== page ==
Years ago, my husband and I decided to buy a used deep freezer. With our group of growing young lads eating more and more, we hoped that, despite the initial high cost, the freezer would ultimately save us money.
The young man selling the freezer seemed taken aback at first when he opened the door of his small grocery business to greet us, and our tag-along crew. While our boys peppered him with numerous questions about his store, he quickly informed us he’d used the spare freezer for the deli meat, and it still worked fine. As he seemed trustworthy, we bought the freezer (which still works). He offered to assist loading it onto our van.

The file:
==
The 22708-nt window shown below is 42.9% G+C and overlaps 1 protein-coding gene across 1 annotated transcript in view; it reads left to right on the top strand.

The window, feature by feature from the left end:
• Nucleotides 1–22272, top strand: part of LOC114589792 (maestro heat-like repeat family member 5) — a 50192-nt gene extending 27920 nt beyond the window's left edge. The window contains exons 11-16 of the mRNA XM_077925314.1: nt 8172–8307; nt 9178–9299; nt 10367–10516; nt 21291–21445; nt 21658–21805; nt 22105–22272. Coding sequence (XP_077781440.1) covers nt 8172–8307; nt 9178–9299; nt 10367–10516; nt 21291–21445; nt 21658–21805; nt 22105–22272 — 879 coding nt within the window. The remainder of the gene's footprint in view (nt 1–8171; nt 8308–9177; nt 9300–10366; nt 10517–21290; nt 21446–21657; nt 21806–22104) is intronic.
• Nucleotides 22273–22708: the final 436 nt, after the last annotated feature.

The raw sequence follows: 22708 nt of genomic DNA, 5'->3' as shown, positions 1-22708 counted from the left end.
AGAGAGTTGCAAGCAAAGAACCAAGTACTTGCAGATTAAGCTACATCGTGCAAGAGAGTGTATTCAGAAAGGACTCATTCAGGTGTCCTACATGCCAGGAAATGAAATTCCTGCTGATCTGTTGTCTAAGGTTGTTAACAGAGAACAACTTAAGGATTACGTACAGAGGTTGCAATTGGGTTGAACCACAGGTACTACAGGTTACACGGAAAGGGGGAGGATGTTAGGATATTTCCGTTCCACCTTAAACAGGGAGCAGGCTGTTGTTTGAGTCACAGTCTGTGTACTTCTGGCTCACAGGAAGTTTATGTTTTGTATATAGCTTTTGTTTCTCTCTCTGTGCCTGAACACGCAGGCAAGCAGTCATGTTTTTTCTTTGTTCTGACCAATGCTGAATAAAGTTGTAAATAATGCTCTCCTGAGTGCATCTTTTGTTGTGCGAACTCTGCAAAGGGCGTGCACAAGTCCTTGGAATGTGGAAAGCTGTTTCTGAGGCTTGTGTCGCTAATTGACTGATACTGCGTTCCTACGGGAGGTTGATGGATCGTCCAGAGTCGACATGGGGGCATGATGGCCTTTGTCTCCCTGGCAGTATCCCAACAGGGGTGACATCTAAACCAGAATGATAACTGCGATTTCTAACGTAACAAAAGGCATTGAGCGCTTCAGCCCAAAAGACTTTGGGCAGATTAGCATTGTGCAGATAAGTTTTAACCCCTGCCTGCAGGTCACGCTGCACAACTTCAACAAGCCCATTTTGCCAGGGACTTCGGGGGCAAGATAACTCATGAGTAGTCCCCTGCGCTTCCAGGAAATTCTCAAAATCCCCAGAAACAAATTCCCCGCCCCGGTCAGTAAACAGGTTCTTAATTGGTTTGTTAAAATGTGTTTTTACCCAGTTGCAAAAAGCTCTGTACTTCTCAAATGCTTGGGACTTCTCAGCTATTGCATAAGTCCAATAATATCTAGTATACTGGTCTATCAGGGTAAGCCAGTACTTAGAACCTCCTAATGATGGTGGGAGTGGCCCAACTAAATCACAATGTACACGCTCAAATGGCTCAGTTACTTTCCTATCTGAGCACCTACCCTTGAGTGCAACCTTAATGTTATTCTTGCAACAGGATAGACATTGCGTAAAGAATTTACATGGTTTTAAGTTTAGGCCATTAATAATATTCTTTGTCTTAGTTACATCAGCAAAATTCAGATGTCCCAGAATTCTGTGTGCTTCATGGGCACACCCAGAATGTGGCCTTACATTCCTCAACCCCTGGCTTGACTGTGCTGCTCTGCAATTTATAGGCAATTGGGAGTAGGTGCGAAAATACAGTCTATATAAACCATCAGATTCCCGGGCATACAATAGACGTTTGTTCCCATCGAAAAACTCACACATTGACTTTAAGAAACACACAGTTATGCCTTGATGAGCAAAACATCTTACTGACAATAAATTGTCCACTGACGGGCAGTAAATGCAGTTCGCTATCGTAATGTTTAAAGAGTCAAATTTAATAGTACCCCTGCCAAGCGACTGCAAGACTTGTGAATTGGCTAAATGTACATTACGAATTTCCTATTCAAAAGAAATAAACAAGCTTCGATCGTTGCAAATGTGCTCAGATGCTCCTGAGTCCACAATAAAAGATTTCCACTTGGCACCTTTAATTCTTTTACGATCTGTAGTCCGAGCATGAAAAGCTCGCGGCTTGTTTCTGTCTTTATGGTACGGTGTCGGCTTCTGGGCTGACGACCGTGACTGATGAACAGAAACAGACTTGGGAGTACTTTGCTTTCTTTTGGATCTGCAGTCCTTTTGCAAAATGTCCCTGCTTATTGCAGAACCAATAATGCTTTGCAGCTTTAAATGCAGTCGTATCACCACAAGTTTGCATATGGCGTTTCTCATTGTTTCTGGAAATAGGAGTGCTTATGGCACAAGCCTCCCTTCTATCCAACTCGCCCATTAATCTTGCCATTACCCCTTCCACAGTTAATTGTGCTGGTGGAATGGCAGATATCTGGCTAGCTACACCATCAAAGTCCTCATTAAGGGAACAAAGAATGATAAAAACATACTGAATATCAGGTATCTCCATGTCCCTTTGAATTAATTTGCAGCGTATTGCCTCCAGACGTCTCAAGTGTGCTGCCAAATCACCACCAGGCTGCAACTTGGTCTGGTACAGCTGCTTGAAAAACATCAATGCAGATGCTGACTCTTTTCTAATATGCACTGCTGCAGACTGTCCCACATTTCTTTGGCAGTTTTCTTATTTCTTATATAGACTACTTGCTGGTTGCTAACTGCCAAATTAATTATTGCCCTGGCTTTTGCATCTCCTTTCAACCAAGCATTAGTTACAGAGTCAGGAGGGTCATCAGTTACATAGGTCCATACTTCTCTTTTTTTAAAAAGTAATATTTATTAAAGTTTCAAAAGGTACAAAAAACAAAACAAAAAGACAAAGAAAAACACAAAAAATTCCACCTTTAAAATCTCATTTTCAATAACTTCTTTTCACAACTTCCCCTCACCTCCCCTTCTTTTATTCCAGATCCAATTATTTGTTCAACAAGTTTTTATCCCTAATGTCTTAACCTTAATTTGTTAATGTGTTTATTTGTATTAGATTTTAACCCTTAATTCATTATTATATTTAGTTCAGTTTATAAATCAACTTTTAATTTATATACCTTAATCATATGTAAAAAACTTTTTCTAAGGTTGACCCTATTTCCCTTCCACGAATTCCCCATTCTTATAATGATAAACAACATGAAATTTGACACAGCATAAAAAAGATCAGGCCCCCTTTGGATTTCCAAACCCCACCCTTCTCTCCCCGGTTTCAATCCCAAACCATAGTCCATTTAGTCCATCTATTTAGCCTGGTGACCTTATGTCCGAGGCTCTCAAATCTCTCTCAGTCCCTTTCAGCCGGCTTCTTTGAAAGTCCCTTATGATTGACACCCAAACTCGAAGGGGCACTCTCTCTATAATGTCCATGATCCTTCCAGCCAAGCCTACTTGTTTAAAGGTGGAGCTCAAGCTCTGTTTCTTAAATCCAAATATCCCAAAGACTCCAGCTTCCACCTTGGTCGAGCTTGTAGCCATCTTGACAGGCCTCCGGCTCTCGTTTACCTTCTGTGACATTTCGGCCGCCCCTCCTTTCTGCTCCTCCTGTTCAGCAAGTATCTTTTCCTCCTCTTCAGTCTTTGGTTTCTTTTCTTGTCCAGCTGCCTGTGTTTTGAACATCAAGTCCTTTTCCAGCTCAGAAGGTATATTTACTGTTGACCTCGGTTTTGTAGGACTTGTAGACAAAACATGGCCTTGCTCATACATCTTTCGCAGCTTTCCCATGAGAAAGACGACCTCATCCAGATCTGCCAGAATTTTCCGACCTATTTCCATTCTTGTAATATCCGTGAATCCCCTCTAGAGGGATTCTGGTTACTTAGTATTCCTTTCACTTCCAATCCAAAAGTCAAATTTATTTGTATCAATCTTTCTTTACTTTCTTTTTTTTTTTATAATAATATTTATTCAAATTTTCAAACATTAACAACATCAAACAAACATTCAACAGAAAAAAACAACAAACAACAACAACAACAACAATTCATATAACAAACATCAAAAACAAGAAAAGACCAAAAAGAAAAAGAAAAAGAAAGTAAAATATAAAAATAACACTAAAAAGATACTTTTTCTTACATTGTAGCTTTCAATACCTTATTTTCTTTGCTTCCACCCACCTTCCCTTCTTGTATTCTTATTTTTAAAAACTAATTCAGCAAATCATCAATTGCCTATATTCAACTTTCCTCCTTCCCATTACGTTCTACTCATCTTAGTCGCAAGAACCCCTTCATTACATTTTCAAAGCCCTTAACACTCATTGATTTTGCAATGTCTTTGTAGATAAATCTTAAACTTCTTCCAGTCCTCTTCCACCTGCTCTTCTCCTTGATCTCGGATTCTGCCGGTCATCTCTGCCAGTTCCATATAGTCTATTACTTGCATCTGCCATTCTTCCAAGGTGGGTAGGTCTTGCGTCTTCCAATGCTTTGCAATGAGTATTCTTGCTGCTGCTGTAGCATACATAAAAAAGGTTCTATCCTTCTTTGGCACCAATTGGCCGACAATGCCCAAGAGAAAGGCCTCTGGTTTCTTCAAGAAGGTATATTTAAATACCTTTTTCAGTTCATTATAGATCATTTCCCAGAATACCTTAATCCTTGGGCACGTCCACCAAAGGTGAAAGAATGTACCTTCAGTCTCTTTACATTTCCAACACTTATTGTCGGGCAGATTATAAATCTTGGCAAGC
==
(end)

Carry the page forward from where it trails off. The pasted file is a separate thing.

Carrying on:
Graciously engaging with the continued onslaught of questions from our four young lads, he finally asked, “Are these all yours?”
I wearily smiled, “Yes”.
“Must be a bit of a struggle to feed them.”
“Not really. They eat anything. Well, as long as it has ketchup on it.”
“Well, I come from a family of six,” he stated. “I know we ate a lot. Money was tight for my parents back then,when we were all this small.”
Before we left, this young man practically donated to us huge buckets and packages of food stuff, including several large tins of ketchup.
Over twenty-five years later, one son still remembers munching on his favourite crackers every day, for weeks.
What I still remember most is that seemingly endless bucket of brown sugar.
It takes but a brief moment to scatter life-long memories of kindness.